Since 2010, the Insidious franchise has been terrifying audiences by blurring the lines between the world of the living and the very sinister real of The Further. Now in 2023, the Lambert family is once again in trouble in the new climactic film Insidious: The Red Door. Ty Simpkins, Rose Byrne, and Lin Shaye return for this haunting conclusion along with Patrick Wilson who not only plays a leading role, but makes his directorial debut. To connect our familiar characters in today’s world and bring to life the fearsome entities of The Further, Patrick Wilson turned to costume designer Dajia Milan who’s love for horror, costumes, and storytelling proved to be the perfect match to help the Lamberts finish their story. Insidious: The Red Door costume designer Dajia Milan spoke with The Art of Costume about her process and some of the haunting moments that took place on set.
Spencer Williams: I am so excited to be joined by Insidious: The Red Door costume designer Dajia Milan! I’m such a fan of horror and, specifically, the Insidious franchise. Let’s dive into it. First, I want to know a little more about you. You’ve worked on some great projects, such as Broad City and Pose. Why did you choose costume design as your path?
Dajia Milan: It’s such a funny story. I kind of fell into it. I actually got my start just loving costumes, fashion, and clothing in general. As a little girl, I was always dressing Barbie dolls. I was the girl who would just buy the clothes, dress the dolls, put them back in the box, and just store them on my shelf. I actually never played with my toys. I would just dress them and look at them, which essentially led me to what I do now!
Spencer Williams: Oh, Greta Gerwig… If you’re reading this, we need to get Dajia on the Barbie sequel. *laughs*
Dajia Milan: *laughs* Listen, Barbie has many girlfriends. Let’s tell all the stories.
Spencer Williams: Would you consider yourself a fan of horror?
Dajia Milan: Absolutely.
Spencer Williams: What’s your favorite scary movie?
Dajia Milan: Oh my! I’ve always been a fan of horror. So the one that literally always scares me to this day is Candyman—just the thought of the mirror. Is he really going to pop up if I say it or not? As a kid, I used to play Bloody Mary, and one day the lights just started flickering… I’ve been terrified ever since. So anything with the mirror, I just don’t play with! I loved Child’s Play and Halloween. I think Freddy Krueger is hilarious. It’s a comedy more than a horror, but you know, like the rest of us true crime girls, we’ll sit there, eat our chips, ice cream, and go about our day! I’ve always just been interested in horror. So I was thrilled when I got offered the job because I already was a fan of Insidious.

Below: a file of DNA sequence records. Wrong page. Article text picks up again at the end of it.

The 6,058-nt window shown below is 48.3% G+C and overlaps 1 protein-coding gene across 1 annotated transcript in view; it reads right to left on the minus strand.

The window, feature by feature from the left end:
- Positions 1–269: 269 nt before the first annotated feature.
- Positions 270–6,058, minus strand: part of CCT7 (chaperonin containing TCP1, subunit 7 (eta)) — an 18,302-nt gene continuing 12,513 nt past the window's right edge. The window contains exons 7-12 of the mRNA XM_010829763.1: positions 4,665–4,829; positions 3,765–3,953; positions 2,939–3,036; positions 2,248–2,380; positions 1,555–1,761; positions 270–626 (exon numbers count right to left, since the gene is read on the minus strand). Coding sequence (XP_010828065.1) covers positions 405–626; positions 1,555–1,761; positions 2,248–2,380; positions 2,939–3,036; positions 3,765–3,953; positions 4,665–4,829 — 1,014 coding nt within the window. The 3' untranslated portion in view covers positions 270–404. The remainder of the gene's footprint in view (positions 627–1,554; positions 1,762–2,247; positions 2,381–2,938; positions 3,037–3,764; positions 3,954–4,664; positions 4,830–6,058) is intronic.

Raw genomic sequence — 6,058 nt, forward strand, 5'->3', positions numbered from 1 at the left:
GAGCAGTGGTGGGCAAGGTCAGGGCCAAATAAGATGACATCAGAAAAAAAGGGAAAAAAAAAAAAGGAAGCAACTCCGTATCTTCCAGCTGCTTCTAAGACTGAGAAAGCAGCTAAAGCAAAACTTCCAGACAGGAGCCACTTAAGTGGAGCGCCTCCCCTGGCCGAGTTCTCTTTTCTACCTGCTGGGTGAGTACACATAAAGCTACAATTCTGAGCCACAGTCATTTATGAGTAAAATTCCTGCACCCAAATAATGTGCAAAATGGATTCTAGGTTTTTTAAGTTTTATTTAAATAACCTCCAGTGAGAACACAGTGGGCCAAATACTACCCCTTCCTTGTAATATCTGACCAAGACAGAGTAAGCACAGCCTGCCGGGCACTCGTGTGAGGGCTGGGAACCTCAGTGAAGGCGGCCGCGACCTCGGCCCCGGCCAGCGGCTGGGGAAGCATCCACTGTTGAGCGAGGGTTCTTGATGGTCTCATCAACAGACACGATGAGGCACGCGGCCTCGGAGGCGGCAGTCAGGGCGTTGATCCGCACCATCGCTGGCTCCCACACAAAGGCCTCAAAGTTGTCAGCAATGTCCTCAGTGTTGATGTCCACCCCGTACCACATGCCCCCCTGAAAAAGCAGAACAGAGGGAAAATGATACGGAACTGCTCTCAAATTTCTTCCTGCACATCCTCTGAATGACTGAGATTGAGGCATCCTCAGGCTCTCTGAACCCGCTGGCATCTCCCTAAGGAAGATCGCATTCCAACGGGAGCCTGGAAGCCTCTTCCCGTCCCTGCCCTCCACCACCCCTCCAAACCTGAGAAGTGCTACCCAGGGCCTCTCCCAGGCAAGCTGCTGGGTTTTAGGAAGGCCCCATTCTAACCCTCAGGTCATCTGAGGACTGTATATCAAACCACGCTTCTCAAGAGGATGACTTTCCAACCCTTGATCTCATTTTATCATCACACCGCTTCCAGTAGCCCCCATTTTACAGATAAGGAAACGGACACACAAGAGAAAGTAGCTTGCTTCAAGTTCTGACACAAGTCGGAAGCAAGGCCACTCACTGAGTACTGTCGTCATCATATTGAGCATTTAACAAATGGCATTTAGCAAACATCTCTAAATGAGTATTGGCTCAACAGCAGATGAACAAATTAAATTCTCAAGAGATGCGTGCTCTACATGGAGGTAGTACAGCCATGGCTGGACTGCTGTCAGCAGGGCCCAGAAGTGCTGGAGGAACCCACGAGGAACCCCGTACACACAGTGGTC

Spencer Williams: This is too perfect then! Let’s talk about Insidious: The Red Door. I remember seeing the first film back when I was in high school at a friend’s house, and I so badly wanted to call my parents to pick me up! It was so scary! Now, this film was Patrick Wilson’s directorial debut AND, we can also say the same for you and your career. How do you prepare for Insidious: The Red Door? And what was it like collaborating with Patrick Wilson?
Dajia Milan: Preparing for this film, I watched all of the films back to back a million times over. Then when I got into really diving into the character building and into The Further, I just locked myself in the house for a while for days in the dark, watching all different types of horror films to give me some darkness.
Spencer Williams: A little astral projecting, perhaps?